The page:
Clean Energy No Longer Just For Tree-Huggers, As Oil Nations Look To Renewables
As the oil price further deteriorates, major oil-producing countries are looking to the future and to sustainability.
Recently, Bloomberg forecast that two-thirds of the $12.2 trillion global investment in capacity-generation to 2040 will be in the renewables sector; a signal simply of economic progression or of an increasing need for diversification in the energy mix.
The recent attention of many petroleum nourished governments has been towards renewable energy. In the past 12 months, Brazil, Egypt, the UK, Ghana, Vietnam and Poland have all introduced new policies and measures to stimulate renewables growth. More recently, at the National Clean Energy Summit in Las Vegas, President Obama pledged incentives to support renewable investments, introducing new executive actions which aid landowners and businesses to invest in green energy, in particular championing the use of solar power. These included a $1 billion increase in loan guarantees for renewable energy projects as well as new grants to the tune of $24 million (primarily for solar research).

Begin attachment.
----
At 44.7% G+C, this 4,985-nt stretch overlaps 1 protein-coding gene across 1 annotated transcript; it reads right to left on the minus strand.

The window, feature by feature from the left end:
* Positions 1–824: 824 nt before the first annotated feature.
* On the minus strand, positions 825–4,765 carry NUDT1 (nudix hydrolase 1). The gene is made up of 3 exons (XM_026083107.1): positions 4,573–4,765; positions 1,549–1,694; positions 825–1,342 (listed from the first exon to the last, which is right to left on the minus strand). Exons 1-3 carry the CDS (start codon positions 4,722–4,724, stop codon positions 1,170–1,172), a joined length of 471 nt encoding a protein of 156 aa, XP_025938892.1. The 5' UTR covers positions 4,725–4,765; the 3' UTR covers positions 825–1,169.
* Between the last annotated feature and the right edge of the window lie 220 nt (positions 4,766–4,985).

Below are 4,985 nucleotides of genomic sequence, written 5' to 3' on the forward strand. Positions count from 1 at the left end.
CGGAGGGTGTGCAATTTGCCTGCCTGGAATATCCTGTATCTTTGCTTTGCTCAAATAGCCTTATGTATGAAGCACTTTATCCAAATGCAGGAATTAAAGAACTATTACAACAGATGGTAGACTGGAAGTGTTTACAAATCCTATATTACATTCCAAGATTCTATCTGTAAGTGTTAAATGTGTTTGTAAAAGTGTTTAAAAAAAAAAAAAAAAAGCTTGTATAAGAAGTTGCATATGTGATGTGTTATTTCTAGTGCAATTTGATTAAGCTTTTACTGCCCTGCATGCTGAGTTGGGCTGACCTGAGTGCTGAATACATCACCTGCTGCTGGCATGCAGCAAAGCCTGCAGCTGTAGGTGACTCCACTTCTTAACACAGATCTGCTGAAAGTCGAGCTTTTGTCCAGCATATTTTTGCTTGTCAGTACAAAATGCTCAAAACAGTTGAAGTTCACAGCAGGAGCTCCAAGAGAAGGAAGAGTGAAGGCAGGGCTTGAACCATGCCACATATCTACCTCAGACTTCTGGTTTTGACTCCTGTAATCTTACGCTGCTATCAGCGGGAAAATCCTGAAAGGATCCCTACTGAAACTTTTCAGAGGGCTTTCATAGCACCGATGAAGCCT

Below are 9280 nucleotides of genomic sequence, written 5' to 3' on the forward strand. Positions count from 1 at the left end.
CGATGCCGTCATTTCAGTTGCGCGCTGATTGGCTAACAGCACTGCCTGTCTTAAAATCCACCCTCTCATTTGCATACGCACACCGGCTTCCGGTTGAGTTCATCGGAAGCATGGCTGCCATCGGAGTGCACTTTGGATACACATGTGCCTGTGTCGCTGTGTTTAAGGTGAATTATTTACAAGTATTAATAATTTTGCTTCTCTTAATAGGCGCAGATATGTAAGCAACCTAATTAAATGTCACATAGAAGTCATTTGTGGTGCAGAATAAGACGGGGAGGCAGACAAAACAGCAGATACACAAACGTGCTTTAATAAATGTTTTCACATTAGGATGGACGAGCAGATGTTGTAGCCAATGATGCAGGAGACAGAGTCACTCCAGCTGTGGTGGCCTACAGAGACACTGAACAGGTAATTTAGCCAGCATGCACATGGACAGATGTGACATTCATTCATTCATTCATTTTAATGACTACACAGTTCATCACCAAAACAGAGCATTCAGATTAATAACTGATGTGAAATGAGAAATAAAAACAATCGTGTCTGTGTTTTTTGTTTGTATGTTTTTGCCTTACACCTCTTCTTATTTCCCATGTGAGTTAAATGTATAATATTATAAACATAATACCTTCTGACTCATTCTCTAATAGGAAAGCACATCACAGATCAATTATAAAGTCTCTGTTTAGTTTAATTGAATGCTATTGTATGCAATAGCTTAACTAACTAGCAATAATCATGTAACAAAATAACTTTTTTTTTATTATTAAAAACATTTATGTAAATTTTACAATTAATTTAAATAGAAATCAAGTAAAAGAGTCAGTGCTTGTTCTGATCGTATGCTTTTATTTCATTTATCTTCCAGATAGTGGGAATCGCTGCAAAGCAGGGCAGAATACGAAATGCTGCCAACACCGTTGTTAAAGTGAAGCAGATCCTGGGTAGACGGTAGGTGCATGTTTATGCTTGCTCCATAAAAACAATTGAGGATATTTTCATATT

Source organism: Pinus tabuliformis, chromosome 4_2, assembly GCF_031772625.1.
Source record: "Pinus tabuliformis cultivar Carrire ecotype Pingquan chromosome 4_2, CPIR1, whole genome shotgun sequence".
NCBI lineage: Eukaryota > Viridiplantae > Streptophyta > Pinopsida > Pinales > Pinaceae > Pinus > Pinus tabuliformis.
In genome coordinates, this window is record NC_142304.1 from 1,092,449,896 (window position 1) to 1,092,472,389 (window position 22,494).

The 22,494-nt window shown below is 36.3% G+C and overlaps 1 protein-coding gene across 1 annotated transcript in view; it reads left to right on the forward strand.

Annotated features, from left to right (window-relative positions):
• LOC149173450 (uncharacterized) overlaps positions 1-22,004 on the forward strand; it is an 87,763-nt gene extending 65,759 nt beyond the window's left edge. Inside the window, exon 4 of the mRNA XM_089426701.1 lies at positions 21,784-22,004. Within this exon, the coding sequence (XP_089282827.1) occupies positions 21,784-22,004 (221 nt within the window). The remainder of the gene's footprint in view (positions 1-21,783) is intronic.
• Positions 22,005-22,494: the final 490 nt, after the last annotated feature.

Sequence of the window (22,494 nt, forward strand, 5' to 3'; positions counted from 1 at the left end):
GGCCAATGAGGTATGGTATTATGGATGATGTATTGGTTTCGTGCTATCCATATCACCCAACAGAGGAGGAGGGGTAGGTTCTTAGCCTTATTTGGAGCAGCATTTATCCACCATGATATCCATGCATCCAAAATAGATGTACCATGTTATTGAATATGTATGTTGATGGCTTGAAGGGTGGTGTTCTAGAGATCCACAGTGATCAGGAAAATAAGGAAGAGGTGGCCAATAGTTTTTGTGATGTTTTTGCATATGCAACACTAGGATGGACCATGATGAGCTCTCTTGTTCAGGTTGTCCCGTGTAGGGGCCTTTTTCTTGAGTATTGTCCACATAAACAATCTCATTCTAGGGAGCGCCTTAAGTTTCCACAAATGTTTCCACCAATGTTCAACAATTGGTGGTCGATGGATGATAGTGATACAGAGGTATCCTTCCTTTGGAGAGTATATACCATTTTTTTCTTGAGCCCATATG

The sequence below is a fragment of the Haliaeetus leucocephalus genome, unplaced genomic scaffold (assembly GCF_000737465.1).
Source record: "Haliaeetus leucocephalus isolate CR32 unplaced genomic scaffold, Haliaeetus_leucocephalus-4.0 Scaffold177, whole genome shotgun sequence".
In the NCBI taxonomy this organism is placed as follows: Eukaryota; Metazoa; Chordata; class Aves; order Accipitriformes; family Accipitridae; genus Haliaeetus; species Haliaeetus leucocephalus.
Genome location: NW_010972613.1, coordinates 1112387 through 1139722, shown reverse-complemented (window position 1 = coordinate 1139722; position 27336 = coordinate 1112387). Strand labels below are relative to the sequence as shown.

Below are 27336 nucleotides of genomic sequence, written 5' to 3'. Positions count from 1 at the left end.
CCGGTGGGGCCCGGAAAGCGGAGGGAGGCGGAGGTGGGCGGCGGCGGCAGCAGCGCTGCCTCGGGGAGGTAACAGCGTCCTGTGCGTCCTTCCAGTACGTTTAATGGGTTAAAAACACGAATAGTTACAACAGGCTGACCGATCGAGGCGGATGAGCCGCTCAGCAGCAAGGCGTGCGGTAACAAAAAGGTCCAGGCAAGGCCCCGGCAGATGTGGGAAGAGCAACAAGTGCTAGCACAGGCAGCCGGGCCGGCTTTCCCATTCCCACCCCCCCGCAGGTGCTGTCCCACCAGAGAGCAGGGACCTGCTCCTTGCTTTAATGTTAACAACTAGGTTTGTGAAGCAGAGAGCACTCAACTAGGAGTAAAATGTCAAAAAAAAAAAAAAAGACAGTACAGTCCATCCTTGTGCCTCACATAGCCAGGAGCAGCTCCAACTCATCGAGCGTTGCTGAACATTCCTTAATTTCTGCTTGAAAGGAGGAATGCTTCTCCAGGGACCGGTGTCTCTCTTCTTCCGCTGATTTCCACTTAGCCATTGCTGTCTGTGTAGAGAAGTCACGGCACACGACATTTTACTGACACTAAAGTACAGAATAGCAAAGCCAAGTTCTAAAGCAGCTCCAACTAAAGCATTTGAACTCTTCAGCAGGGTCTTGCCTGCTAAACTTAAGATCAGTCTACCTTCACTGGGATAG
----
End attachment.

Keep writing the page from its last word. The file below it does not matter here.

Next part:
Political drivers are motivating investment in this direction, with several major private equity funds investing in renewable energy platforms, particularly in developing countries. In Europe, total investment in clean energy reached $63.4 billion in 2014, of which a quarter was project finance driven by a strong pipeline in offshore wind and solar power.
However, global investment in clean energy has fallen in the last two quarters, though this is generally attributed to a strong dollar and uncertainty in China.
Crucially, new renewables targets have been set in the oil and gas havens of Dubai, Brazil, the USA and Mexico so far this year; now a total of 164 countries have adopted a renewable energy target, from just 43 countries in 2005. It is a sign of the times, as President Obama noted in his recent promotion of green energy, “solar industry now employs twice as many Americans as mining coal”.